San Francisco officials today unveiled new banners in the South of Market and Tenderloin neighborhoods featuring images of residents and business owners urging drivers to slow down.
Supervisor Jane Kim said the pedestrian safety banners, created in conjunction with the city’s Department of Public Health, are intended to support Vision Zero, a city policy calling for the reduction of pedestrian deaths to zero by 2024.
They pair photos of people with the words “I live here. Slow down!”
“These banners portray real residents and small business owners uniting across neighborhood lines for a common goal – zero pedestrian deaths by 2024,” Kim said.
Kim said 60 percent of pedestrian bicyclist deaths occur on 6 percent of the city’s streets, with most of the high injury corridors being located within her district’s South of Market and Tenderloin neighborhoods.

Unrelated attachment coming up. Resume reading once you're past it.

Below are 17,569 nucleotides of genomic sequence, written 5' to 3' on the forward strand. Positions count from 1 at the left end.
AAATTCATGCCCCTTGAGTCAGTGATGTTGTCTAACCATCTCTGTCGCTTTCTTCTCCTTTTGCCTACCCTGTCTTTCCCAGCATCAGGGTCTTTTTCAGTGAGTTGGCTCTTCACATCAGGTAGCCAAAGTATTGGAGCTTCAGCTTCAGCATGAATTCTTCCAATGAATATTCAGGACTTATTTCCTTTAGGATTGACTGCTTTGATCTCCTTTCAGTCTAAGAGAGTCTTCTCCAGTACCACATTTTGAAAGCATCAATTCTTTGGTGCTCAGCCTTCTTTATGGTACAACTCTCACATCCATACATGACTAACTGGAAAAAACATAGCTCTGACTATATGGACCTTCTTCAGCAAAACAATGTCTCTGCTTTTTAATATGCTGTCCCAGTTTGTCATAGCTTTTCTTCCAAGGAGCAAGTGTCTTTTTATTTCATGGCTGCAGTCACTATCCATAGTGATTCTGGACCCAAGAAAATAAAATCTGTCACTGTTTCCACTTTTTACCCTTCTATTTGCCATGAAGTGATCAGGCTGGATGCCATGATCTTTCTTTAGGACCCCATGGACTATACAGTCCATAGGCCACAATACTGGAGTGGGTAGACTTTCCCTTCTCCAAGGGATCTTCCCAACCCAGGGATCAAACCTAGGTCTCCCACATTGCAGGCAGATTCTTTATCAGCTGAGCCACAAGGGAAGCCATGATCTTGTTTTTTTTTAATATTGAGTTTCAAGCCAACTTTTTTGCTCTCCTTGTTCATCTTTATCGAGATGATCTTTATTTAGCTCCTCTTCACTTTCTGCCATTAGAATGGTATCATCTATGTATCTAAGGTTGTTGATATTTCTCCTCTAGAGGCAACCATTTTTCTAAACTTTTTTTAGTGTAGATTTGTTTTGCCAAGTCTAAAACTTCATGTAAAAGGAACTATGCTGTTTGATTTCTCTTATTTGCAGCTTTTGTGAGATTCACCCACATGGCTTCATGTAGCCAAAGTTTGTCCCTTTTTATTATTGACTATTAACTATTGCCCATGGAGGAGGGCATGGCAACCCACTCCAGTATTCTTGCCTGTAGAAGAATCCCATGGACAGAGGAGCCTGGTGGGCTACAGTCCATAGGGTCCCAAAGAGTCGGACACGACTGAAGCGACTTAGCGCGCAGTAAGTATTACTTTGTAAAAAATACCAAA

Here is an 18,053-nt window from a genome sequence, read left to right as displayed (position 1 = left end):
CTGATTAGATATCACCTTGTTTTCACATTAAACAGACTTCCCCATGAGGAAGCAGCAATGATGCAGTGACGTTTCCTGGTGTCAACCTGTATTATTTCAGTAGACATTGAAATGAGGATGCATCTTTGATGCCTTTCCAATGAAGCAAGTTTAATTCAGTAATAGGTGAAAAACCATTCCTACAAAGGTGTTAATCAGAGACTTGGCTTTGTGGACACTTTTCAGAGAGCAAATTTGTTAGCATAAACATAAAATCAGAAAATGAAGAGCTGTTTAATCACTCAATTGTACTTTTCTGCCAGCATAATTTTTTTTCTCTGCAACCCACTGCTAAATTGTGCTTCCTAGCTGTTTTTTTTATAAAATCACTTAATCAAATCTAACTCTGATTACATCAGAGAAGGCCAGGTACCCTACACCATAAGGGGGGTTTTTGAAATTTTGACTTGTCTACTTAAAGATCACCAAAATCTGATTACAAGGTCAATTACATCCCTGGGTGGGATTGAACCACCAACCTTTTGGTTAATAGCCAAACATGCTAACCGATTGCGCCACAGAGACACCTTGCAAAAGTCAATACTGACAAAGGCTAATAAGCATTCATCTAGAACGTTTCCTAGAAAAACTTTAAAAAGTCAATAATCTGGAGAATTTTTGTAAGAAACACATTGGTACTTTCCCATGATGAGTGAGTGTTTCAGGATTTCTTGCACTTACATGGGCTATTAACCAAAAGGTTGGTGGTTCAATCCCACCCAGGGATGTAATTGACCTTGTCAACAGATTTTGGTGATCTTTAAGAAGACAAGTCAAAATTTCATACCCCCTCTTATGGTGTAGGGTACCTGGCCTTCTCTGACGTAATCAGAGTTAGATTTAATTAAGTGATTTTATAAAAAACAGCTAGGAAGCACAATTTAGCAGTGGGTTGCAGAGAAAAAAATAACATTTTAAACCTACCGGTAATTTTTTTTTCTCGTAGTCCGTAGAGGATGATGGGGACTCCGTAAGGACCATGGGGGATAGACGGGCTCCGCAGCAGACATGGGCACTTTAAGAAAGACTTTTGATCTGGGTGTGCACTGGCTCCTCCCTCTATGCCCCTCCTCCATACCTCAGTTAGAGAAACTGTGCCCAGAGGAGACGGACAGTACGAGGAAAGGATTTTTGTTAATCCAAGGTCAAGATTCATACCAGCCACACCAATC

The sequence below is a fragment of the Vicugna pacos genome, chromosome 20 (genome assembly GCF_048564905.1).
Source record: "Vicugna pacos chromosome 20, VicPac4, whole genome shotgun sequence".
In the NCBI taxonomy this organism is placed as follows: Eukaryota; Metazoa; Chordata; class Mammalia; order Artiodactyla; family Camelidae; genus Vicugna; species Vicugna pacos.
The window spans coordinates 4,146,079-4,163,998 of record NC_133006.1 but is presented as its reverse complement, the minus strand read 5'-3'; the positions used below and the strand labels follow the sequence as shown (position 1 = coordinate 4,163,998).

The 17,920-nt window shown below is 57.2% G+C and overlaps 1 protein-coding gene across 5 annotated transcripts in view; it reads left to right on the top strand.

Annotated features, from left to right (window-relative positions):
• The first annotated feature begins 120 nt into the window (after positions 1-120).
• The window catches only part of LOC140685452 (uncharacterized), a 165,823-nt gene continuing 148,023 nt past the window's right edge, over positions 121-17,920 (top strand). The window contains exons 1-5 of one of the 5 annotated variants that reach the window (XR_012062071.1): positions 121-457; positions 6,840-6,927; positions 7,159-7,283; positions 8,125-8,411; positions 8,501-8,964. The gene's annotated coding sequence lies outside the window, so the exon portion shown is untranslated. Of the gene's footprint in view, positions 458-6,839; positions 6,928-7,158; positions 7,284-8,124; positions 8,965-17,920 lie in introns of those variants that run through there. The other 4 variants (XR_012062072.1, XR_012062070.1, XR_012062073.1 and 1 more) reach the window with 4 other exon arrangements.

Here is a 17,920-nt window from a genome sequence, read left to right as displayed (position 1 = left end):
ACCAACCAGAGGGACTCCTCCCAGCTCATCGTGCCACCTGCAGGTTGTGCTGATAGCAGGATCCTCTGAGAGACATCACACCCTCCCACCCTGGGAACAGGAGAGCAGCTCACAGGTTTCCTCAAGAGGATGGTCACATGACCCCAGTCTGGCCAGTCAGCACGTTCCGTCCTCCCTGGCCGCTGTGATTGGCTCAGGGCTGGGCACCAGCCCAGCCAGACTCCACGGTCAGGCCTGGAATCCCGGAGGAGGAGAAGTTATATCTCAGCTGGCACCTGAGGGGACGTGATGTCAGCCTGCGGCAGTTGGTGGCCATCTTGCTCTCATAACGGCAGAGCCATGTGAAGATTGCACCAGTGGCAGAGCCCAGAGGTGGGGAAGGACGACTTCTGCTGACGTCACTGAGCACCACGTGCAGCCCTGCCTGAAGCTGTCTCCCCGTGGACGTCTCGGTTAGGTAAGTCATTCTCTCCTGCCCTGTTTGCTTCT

Speed is a major factor in pedestrian deaths, Ana Validzic, the Department of Public Health’s pedestrian safety project coordinator, said in a statement today.
“DPH’s support for healthy communities gives us a vested interest in making sure our city’s residents are not killed by speeding vehicles,” Validzic said of the banner project.
One of the banners unveiled today is located near Bessie Carmichael School, in an effort to help make conditions safer for children and families walking or bicycling to school.
Sara Gaiser, Bay City News